Workers at New Media Nonprofit Vote to Join Pacific Media Workers Guild
Members of the new media nonprofit cast votes to join a very old media invention in the Pacific Media Workers newspapers guild on Tuesday, according to the National Labor Relations Board, which oversees organized labor actions in these United States.
Out of 14 votes cast by editorial employees, seven voted in favor of joining the guild to five against, according to paperwork on file at the NLRB. Two votes were challenged — meaning either management or the workers are saying that they were cast by people who should not have been allowed to vote — which could affect the outcome of the vote, according to Daniel Owens, supervisor at the San Francisco office of the NLRB, which oversaw Tuesday’s vote. A decision on those votes should come by next Tuesday, July 19, by which time the union vote could become official, Owens said.
The Bay Citizen’s shop steward is veteran reporter and author Aaron Glantz, who made a national name for himself with his reporting on the Iraq War and the subsequent impact on veterans. When contacted, Glantz declined to comment, asking the Appeal to wait until Tuesday, when the brand-new union shop plans to issue a press release regarding their vote.
Jonathan Weber, the Bay Citizen’s editor-in-chief, said management was supportive. “We support employees’ right to organize if that’s what they want to do,” he said. “That’s been our position all along.”
Both parties, management and workers, also have until Tuesday to file objections about the process (if either party to the election interfered with employee free choice, thus tainting the vote, Owens said). Tuesday is also the parties’ deadline to submit evidence to the NLRB to assist it in resolving the issue regarding the two disputed votes, Owens said.
If the two disputed ballots are determined to have been cast by employees who should not have voted — for example, if they should have been considered management — they will be thrown out and the Bay Citizen’s 14 editorial staffers — out of a total staff of roughly 30 — will be card-carrying union members. If the the ballots are counted and they are “no” votes, the vote will be a tie and the union effort will fail.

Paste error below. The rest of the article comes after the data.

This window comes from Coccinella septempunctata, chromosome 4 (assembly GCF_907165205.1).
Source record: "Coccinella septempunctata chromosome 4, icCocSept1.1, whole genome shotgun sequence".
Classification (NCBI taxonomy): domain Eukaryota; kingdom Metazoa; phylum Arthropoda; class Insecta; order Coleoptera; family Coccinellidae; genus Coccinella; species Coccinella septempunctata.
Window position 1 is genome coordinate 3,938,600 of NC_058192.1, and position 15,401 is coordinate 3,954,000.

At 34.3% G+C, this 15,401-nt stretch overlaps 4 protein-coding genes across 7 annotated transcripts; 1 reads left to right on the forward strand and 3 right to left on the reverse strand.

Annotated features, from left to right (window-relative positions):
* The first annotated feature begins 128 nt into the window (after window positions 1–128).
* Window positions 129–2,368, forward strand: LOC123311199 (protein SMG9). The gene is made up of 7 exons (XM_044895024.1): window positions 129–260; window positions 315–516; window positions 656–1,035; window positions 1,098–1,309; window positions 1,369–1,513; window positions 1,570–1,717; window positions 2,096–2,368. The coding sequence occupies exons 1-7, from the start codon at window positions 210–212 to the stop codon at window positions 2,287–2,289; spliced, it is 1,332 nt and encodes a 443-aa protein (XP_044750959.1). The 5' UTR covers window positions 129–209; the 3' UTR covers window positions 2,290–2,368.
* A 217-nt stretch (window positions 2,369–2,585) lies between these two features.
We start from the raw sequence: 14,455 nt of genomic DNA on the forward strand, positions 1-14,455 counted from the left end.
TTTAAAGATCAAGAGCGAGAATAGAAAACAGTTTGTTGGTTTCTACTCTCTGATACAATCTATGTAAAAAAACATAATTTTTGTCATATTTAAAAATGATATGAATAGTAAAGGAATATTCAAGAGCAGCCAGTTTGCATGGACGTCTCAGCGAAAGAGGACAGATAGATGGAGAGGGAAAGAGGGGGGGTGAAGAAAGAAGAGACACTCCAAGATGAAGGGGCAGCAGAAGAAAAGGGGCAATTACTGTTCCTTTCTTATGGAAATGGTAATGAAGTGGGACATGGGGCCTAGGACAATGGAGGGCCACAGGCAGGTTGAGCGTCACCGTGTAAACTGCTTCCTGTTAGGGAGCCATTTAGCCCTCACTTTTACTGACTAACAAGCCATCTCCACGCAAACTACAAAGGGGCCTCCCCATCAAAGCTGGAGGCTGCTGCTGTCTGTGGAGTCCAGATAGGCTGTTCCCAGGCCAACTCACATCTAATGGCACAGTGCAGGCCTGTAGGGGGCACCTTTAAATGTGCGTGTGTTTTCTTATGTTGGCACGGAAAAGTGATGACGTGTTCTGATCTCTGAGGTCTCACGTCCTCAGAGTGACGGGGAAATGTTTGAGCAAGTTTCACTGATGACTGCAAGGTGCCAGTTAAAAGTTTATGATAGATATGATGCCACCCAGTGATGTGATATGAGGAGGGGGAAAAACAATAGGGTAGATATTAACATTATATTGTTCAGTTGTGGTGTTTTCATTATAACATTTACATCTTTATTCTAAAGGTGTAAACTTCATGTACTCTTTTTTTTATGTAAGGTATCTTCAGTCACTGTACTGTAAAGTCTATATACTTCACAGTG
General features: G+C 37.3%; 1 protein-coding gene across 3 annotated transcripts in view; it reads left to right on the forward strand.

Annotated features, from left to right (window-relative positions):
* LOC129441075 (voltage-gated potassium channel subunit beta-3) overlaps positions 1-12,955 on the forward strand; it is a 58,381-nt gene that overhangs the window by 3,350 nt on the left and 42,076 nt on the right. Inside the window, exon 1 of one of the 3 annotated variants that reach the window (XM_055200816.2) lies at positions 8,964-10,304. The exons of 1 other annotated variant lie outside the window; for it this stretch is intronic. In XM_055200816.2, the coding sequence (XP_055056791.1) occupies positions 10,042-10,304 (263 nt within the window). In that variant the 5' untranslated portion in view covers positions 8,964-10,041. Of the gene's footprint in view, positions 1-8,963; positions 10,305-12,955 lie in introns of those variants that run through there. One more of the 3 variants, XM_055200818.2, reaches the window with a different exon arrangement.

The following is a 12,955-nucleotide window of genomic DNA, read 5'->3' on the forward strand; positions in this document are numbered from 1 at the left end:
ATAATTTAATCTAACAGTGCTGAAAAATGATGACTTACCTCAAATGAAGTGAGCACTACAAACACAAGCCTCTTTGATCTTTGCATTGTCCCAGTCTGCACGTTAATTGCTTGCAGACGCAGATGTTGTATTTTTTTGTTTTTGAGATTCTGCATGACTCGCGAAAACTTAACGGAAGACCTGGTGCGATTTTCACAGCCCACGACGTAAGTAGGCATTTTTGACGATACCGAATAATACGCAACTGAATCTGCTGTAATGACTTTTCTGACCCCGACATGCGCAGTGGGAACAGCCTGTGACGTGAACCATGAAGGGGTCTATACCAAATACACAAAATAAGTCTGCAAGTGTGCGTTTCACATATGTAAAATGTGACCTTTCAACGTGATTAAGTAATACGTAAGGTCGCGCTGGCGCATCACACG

The final determination on a union shop at the Bay Citizen could be further delayed if objections to the process are filed. “If objections are timely filed with a sufficient offer of proof, the Regional Office will conduct a ‘full investigation’ to determine whether the election results should be certified or set aside and a new election conducted,” Owens said in an e-mail.
A successful union effort would be a boon for the Pacific Media Workers Guild, which has seen its membership decline as old media print organizations shed workers. Organizing at a trend-setting publication like the Bay Citizen could start positive momentum for the Guild to organize at other Web sites (note: the Appeal is not a union shop; it’s more of a worker-owned cooperative. According to Editor and Publisher Eve Batey, some Appeal contribs are members of the Internet Press Guild and the Pacific Media Workers freelance unit).
Media Workers Guild Executive Officer Carl Hall, a former Chron scribe served as the Bay Citizen’s de-facto spokesman way back when — back before the Bay Citizen graced the pages of the New York Times, back when it was still amino acids in primordial soup looking for bonds to create as the Bay Area News Project.
But not today. “I can’t comment,” Hall said, when contacted by the Appeal on Wednesday.
It’s unclear how the union move would affect the Bay Citizen’s relationship with its many patrons, including billionaire financier Warren Hellman, whose $5 million in seed money helped hire the likes of $400,000-a year CEO Lisa Frazier.
Hellman, you may recall, was a chief proponent of pension-reform measure Proposition B last fall, but withdrew his support in the weeks before the election after listening to concerns from union firefighters, the Bay Citizen itself reported.
According to a January press release from the news org, other patrons include Hellman-family founded Wells Fargo and First Republic Bank, which counts Hellman as a high-profile client. In an exchange with reporter and transparency activist Michael Petrelis, Weber said the Bay Citizen expects to release full information on its patron relationships “in due course.”